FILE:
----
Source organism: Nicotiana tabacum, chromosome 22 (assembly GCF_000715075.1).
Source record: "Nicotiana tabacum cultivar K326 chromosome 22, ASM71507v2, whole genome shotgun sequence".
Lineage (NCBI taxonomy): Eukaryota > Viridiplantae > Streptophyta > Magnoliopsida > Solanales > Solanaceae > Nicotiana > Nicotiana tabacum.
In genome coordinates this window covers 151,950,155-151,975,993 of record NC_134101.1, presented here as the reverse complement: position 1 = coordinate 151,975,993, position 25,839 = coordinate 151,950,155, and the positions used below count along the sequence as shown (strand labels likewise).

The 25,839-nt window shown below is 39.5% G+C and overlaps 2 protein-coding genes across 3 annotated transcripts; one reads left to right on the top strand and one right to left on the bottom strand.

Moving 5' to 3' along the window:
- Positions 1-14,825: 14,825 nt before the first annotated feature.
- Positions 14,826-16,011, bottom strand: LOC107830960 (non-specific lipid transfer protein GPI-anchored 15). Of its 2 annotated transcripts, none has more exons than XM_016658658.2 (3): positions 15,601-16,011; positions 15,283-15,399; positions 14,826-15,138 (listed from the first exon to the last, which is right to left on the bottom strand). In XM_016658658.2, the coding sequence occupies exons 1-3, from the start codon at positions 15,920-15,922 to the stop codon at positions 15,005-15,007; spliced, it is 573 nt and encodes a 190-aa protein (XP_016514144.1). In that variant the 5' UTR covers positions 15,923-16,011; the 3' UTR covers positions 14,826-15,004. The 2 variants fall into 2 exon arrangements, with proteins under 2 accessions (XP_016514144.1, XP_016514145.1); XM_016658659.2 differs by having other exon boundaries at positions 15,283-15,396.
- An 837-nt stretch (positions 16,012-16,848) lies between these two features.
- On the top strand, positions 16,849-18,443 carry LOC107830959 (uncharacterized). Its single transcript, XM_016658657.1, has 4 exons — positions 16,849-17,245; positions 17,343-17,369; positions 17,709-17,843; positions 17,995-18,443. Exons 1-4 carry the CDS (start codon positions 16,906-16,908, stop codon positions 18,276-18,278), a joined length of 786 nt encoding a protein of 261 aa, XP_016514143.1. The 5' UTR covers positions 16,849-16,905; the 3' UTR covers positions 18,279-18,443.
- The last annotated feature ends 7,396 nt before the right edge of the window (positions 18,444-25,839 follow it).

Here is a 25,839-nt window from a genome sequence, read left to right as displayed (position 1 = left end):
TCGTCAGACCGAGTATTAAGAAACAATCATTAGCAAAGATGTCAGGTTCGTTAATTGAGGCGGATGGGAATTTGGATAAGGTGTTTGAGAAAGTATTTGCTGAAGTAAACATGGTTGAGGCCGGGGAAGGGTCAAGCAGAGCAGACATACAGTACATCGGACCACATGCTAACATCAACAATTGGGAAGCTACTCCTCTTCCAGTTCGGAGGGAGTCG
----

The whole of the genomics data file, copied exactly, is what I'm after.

Source organism: Nicotiana tabacum, chromosome 22 (assembly GCF_000715075.1).
Source record: "Nicotiana tabacum cultivar K326 chromosome 22, ASM71507v2, whole genome shotgun sequence".
Lineage (NCBI taxonomy): Eukaryota > Viridiplantae > Streptophyta > Magnoliopsida > Solanales > Solanaceae > Nicotiana > Nicotiana tabacum.
In genome coordinates this window covers 151,950,155-151,975,993 of record NC_134101.1, presented here as the reverse complement: position 1 = coordinate 151,975,993, position 25,839 = coordinate 151,950,155, and the positions used below count along the sequence as shown (strand labels likewise).

The 25,839-nt window shown below is 39.5% G+C and overlaps 2 protein-coding genes across 3 annotated transcripts; one reads left to right on the top strand and one right to left on the bottom strand.

Moving 5' to 3' along the window:
- Positions 1-14,825: 14,825 nt before the first annotated feature.
- Positions 14,826-16,011, bottom strand: LOC107830960 (non-specific lipid transfer protein GPI-anchored 15). Of its 2 annotated transcripts, none has more exons than XM_016658658.2 (3): positions 15,601-16,011; positions 15,283-15,399; positions 14,826-15,138 (listed from the first exon to the last, which is right to left on the bottom strand). In XM_016658658.2, the coding sequence occupies exons 1-3, from the start codon at positions 15,920-15,922 to the stop codon at positions 15,005-15,007; spliced, it is 573 nt and encodes a 190-aa protein (XP_016514144.1). In that variant the 5' UTR covers positions 15,923-16,011; the 3' UTR covers positions 14,826-15,004. The 2 variants fall into 2 exon arrangements, with proteins under 2 accessions (XP_016514144.1, XP_016514145.1); XM_016658659.2 differs by having other exon boundaries at positions 15,283-15,396.
- An 837-nt stretch (positions 16,012-16,848) lies between these two features.
- On the top strand, positions 16,849-18,443 carry LOC107830959 (uncharacterized). Its single transcript, XM_016658657.1, has 4 exons — positions 16,849-17,245; positions 17,343-17,369; positions 17,709-17,843; positions 17,995-18,443. Exons 1-4 carry the CDS (start codon positions 16,906-16,908, stop codon positions 18,276-18,278), a joined length of 786 nt encoding a protein of 261 aa, XP_016514143.1. The 5' UTR covers positions 16,849-16,905; the 3' UTR covers positions 18,279-18,443.
- The last annotated feature ends 7,396 nt before the right edge of the window (positions 18,444-25,839 follow it).

Here is a 25,839-nt window from a genome sequence, read left to right as displayed (position 1 = left end):
TCGTCAGACCGAGTATTAAGAAACAATCATTAGCAAAGATGTCAGGTTCGTTAATTGAGGCGGATGGGAATTTGGATAAGGTGTTTGAGAAAGTATTTGCTGAAGTAAACATGGTTGAGGCCGGGGAAGGGTCAAGCAGAGCAGACATACAGTACATCGGACCACATGCTAACATCAACAATTGGGAAGCTACTCCTCTTCCAGTTCGGAGGGAGTCG